Success in 2017 is more about what you need to stop doing

Success in 2017 is more about what you need to stop doing has an article online that hits close to home, “17 Bad Habits You Need to Kill in 2017 to Be More Successful.”

Number three is interesting – Kill your habit of multitasking. With the ability to stay connected to the workplace, to schools, to friends and family, wherever you are and whatever you are doing, just about everyone today considers themselves a multitasker.

Apparently, we’re all terrible at it. got in touch with the director of the applied cognition lab at the University of Utah where they study multitasking and distracted driving. Utah’s studies have found that 98 percent of people who try to multitask end up not doing either task well.

There’s a lot of fascinating science in there. Click here to read more. The main point for this post is that to truly efficiently do the task at hand well you need to halt the stream of distractions. Don’t look at LinkedIn, left Facebook go, don’t worry about what President-elect @realDonaldTrump just tweeted. Shut it all down.

Several other tips are about attitude such as stop thinking it’s all about you, comparing yourself with everyone, complaining, wasting time with negative people and creating excuses.

Another relevant one that you’ll likely hear more and more about in the coming years is No. 10 – kill the habit of sitting.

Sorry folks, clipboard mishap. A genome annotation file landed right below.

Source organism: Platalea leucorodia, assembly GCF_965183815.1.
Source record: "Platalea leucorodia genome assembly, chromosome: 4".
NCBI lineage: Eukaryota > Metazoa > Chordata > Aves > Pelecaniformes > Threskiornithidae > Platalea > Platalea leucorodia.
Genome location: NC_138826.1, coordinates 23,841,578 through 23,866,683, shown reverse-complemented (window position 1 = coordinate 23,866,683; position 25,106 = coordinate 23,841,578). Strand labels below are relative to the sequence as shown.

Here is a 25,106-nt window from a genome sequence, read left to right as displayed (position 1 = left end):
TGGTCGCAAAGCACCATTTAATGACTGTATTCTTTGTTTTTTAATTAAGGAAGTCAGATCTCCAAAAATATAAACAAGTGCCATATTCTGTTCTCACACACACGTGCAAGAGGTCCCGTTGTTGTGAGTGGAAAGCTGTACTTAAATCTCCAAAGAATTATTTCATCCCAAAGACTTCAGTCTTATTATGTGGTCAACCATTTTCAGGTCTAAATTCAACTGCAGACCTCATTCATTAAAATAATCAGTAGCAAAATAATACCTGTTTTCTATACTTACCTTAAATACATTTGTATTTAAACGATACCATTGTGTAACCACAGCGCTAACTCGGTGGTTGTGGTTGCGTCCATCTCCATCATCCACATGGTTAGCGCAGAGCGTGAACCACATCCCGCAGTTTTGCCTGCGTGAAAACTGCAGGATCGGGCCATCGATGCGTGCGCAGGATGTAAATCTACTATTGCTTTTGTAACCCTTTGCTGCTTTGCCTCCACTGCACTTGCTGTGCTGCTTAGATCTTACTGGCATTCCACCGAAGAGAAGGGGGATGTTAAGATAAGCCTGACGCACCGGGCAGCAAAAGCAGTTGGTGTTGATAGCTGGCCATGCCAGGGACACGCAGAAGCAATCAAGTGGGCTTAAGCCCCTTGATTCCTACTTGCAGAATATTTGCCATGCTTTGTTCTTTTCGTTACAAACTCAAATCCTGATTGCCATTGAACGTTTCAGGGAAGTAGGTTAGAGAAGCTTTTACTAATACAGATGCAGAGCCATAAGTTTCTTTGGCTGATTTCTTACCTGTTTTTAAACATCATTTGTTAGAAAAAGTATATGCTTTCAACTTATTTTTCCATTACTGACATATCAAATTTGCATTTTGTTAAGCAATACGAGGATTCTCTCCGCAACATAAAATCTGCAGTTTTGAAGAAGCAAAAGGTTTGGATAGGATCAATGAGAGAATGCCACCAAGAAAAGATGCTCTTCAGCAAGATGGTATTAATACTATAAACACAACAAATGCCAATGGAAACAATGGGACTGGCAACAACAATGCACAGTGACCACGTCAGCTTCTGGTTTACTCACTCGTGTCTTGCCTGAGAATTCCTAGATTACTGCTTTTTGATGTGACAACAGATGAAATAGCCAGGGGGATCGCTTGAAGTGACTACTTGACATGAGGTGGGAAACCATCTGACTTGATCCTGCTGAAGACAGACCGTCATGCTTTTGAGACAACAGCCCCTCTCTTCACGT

One of Thinker’s clients is Ege Worksmart Solutions. Founder Scott Ege makes his living convincing companies that having their workers sitting stationary, grinding through to-do lists is bad for their corporate health. Ege with dozens of companies across the company – including behemoths like General Mills and Jewell/Osco – on the importance of stretching in the workplace.

“If you want to have more energy, the blood has to flow. The oxygen in our blood is golden. When it’s stagnant, we don’t work well, we aren’t as efficient. Movement is good. It’s healthy. It’s productive.”

Ege said there are dozens of studies that show you should – at minimum – get up from your computer screen every 30 minutes and take a walk. His favorite though was published in 2014 that essentially said “sitting still can kill you.” In that study, the managed care giant Kaiser Permanente studied 82,000 men aged 45 and older for more than 10 years. The ones who reported high levels of sedentary time and low levels of phyical activity had 2.2 times the risk of developing heart failure as compared with those who were more active.

The message in those statistics is simple – get up or else.

1 comment

This afternoon I stopped in your offices unannounced and spent time talking with Rob. I had met him months ago at a local business meeting. I’m glad I visited, enjoyed my talk with Rob, enjoyed the dark coffee he offered me, and left feeling good that I had made the effort. Rob was very positive about Thinker and your offices are unique and inviting.

Thank you Rob. We’ll be talking again.

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